Optimizing Thyroid Function by Terry Wingo, RPh
Thyroid hormones regulate intracellular metabolic rate, the speed or efficiency of biochemical activity, which controls efficiency of organs and systems (immune response, tissue repair, detoxification, energy processes, neurotransmitter production, etc.). The thyroid gland uses the mineral iodine and an amino acid, l-tyrosine, to produce l-thyroxine (T4), which is subsequently converted to tri-iodo-l-thyronine (T3) and its isomer reverse T3 (rT3). T3 is the primary active hormone within the cells. Some T4 is converted to T3 in the thyroid gland to provide an immediate supply in circulation, but the majority of this conversion occurs in target tissue (the cells themselves) as needed. The production of T4 in the thyroid gland is regulated by thyroid stimulating hormone (TSH) produced by the pituitary gland. Within the pituitary T4 is converted to T3 and the result evaluated; TSH is then sent back as the messenger to increase or decrease T4 production. Higher levels of TSH (the work harder! message) mean T4 is too low based on the pituitary evaluation; very low TSH might indicate excessive T4 production.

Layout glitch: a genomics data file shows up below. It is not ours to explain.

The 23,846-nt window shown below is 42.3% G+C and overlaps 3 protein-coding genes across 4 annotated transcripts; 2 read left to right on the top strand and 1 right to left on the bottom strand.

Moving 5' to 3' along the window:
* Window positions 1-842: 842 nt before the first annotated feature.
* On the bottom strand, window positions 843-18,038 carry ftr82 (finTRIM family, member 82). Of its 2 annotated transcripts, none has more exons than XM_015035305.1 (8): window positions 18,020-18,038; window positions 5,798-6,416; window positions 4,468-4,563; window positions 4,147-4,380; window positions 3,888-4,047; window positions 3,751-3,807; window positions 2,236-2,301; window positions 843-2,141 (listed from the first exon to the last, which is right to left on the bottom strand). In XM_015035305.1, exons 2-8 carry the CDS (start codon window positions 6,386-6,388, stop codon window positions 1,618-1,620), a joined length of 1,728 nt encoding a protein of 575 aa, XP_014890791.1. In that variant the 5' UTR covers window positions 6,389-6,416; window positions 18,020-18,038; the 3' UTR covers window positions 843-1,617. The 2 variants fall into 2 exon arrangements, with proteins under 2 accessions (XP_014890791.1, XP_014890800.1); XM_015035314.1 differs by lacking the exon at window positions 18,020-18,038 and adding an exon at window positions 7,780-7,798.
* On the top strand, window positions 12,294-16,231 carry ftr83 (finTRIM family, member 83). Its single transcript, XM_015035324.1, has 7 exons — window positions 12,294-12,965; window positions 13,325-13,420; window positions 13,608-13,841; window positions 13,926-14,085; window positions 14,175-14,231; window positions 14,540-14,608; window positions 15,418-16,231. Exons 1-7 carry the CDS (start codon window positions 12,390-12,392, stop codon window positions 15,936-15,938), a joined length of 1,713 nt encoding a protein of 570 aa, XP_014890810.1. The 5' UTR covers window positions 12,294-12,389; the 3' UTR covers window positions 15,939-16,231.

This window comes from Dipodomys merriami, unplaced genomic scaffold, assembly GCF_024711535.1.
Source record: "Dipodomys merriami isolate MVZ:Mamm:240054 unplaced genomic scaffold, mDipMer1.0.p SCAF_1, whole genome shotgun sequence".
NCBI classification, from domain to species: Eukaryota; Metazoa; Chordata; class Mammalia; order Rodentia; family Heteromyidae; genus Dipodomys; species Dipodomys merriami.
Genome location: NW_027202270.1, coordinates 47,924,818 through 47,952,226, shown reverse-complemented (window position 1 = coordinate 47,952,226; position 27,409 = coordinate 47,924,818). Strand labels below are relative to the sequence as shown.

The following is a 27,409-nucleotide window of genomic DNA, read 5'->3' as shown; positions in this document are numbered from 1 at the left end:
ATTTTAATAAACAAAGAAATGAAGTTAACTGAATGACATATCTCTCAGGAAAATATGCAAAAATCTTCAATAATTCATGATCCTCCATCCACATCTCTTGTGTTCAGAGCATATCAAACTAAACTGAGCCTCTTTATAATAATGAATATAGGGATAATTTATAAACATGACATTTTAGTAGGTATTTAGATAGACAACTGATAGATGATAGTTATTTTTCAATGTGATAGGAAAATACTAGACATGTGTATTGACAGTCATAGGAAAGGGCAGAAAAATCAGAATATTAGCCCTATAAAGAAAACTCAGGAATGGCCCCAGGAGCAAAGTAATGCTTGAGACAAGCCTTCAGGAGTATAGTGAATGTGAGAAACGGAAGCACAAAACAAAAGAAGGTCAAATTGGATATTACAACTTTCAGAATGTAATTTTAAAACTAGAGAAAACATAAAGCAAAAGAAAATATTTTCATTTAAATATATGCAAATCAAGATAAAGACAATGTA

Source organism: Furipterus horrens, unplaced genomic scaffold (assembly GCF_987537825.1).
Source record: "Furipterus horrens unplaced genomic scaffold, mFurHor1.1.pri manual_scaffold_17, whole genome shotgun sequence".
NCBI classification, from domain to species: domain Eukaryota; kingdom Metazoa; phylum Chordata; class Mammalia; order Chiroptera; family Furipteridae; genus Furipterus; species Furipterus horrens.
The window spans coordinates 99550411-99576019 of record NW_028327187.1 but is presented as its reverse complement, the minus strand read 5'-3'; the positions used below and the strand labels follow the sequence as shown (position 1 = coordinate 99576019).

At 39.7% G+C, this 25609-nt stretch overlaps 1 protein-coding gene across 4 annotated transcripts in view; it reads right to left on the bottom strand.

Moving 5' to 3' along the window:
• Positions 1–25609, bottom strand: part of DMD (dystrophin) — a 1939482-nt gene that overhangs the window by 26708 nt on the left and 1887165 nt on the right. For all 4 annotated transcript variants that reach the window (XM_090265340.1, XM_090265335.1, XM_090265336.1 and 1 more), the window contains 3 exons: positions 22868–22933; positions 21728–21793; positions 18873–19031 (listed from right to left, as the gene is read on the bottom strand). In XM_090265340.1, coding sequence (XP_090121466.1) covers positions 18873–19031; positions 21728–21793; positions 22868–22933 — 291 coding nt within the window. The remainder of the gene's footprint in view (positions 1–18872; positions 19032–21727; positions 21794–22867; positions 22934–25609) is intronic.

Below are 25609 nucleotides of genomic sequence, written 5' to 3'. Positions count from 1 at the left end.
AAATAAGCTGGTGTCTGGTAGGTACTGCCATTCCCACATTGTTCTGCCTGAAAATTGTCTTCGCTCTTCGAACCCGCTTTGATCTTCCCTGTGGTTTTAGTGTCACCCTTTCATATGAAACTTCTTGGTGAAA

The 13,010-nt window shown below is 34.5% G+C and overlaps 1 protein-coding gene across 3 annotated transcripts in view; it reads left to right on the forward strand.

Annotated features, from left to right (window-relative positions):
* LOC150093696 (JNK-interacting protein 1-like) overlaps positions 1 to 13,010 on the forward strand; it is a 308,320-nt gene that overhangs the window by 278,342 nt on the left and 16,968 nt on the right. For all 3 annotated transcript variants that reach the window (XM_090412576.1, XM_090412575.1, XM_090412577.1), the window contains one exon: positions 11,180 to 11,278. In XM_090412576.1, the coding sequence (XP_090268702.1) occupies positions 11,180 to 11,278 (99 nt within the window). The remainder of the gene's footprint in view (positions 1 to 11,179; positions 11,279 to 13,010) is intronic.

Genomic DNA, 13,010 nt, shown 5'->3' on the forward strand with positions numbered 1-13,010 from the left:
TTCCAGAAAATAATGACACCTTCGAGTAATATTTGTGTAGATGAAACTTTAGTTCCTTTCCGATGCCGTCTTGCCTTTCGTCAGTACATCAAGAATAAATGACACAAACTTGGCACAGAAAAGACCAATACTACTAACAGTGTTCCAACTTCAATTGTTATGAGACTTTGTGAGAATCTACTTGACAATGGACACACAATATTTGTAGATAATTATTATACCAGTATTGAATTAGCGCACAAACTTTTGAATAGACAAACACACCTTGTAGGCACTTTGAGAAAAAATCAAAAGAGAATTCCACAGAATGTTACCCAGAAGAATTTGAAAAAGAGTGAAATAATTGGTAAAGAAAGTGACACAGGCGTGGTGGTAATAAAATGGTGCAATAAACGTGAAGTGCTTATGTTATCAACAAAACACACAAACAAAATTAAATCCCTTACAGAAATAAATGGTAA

Problems associated with the thyroid gland are production problems (hypothyroidism for low production, hyperthyroidism for excessive production) and are considered primary problems; these may be related to genetic predisposition, development of autoimmune responses, or thyroid tumors. Generally, primary hypo- or hyperthyroid issues are identified by basic serum testing for TSH and T4. The greatest concern in this discussion, however, are the issues associated with cellular level hypothyroid responses, or those leading to low thyroid symptoms even though the production of thyroid hormone appears to be normal. These are essentially utilization issues which may or may not be related to production.